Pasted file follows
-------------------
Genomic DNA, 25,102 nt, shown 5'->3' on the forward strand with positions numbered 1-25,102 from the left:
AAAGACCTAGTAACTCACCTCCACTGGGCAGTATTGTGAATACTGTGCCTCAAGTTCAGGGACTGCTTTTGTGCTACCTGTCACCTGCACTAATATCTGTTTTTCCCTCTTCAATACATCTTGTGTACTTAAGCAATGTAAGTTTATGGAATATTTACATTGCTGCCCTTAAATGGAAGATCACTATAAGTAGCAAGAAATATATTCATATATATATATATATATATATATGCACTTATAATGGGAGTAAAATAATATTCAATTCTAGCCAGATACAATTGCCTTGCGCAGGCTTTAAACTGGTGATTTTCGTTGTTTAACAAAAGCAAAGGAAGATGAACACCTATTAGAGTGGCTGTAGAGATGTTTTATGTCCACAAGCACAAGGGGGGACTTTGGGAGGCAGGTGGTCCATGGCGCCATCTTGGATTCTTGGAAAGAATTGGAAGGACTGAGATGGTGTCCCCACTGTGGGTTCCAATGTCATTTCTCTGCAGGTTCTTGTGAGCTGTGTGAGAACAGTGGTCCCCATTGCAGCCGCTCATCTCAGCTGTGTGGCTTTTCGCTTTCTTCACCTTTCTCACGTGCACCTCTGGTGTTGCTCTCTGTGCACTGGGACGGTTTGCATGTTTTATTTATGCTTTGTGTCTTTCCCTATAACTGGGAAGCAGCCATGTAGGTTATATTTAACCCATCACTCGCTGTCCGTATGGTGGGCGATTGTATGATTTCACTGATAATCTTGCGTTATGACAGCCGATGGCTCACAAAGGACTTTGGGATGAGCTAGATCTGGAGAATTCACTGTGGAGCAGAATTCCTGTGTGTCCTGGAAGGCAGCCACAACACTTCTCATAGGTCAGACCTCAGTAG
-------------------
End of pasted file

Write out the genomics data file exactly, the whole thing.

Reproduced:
Genomic DNA, 25,102 nt, shown 5'->3' on the forward strand with positions numbered 1-25,102 from the left:
AAAGACCTAGTAACTCACCTCCACTGGGCAGTATTGTGAATACTGTGCCTCAAGTTCAGGGACTGCTTTTGTGCTACCTGTCACCTGCACTAATATCTGTTTTTCCCTCTTCAATACATCTTGTGTACTTAAGCAATGTAAGTTTATGGAATATTTACATTGCTGCCCTTAAATGGAAGATCACTATAAGTAGCAAGAAATATATTCATATATATATATATATATATATATGCACTTATAATGGGAGTAAAATAATATTCAATTCTAGCCAGATACAATTGCCTTGCGCAGGCTTTAAACTGGTGATTTTCGTTGTTTAACAAAAGCAAAGGAAGATGAACACCTATTAGAGTGGCTGTAGAGATGTTTTATGTCCACAAGCACAAGGGGGGACTTTGGGAGGCAGGTGGTCCATGGCGCCATCTTGGATTCTTGGAAAGAATTGGAAGGACTGAGATGGTGTCCCCACTGTGGGTTCCAATGTCATTTCTCTGCAGGTTCTTGTGAGCTGTGTGAGAACAGTGGTCCCCATTGCAGCCGCTCATCTCAGCTGTGTGGCTTTTCGCTTTCTTCACCTTTCTCACGTGCACCTCTGGTGTTGCTCTCTGTGCACTGGGACGGTTTGCATGTTTTATTTATGCTTTGTGTCTTTCCCTATAACTGGGAAGCAGCCATGTAGGTTATATTTAACCCATCACTCGCTGTCCGTATGGTGGGCGATTGTATGATTTCACTGATAATCTTGCGTTATGACAGCCGATGGCTCACAAAGGACTTTGGGATGAGCTAGATCTGGAGAATTCACTGTGGAGCAGAATTCCTGTGTGTCCTGGAAGGCAGCCACAACACTTCTCATAGGTCAGACCTCAGTAG